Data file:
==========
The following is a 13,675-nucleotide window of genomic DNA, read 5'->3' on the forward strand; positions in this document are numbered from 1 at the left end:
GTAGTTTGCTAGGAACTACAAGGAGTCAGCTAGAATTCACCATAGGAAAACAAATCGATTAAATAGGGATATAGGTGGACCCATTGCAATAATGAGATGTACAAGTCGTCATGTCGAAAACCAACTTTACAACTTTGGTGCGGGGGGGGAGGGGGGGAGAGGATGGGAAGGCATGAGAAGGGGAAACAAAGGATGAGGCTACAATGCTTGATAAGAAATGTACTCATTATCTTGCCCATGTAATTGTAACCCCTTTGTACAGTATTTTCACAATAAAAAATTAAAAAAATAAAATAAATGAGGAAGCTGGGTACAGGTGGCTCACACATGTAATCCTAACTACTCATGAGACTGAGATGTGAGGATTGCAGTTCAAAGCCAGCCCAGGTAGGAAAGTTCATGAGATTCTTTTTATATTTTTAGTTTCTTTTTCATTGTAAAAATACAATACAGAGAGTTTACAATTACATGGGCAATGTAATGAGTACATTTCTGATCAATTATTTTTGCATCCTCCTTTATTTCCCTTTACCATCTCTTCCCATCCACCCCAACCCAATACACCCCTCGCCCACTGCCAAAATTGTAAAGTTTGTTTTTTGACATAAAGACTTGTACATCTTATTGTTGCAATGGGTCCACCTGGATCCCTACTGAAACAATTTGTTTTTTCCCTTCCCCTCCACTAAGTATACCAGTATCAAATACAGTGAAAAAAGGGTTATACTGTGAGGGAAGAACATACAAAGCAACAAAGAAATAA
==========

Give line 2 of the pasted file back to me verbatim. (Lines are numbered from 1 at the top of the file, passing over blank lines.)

GTAGTTTGCTAGGAACTACAAGGAGTCAGCTAGAATTCACCATAGGAAAACAAATCGATTAAATAGGGATATAGGTGGACCCATTGCAATAATGAGATGTACAAGTCGTCATGTCGAAAACCAACTTTACAACTTTGGTGCGGGGGGGGAGGGGGGGAGAGGATGGGAAGGCATGAGAAGGGGAAACAAAGGATGAGGCTACAATGCTTGATAAGAAATGTACTCATTATCTTGCCCATGTAATTGTAACCCCTTTGTACAGTATTTTCACAATAAAAAATTAAAAAAATAAAATAAATGAGGAAGCTGGGTACAGGTGGCTCACACATGTAATCCTAACTACTCATGAGACTGAGATGTGAGGATTGCAGTTCAAAGCCAGCCCAGGTAGGAAAGTTCATGAGATTCTTTTTATATTTTTAGTTTCTTTTTCATTGTAAAAATACAATACAGAGAGTTTACAATTACATGGGCAATGTAATGAGTACATTTCTGATCAATTATTTTTGCATCCTCCTTTATTTCCCTTTACCATCTCTTCCCATCCACCCCAACCCAATACACCCCTCGCCCACTGCCAAAATTGTAAAGTTTGTTTTTTGACATAAAGACTTGTACATCTTATTGTTGCAATGGGTCCACCTGGATCCCTACTGAAACAATTTGTTTTTTCCCTTCCCCTCCACTAAGTATACCAGTATCAAATACAGTGAAAAAAGGGTTATACTGTGAGGGAAGAACATACAAAGCAACAAAGAAATAA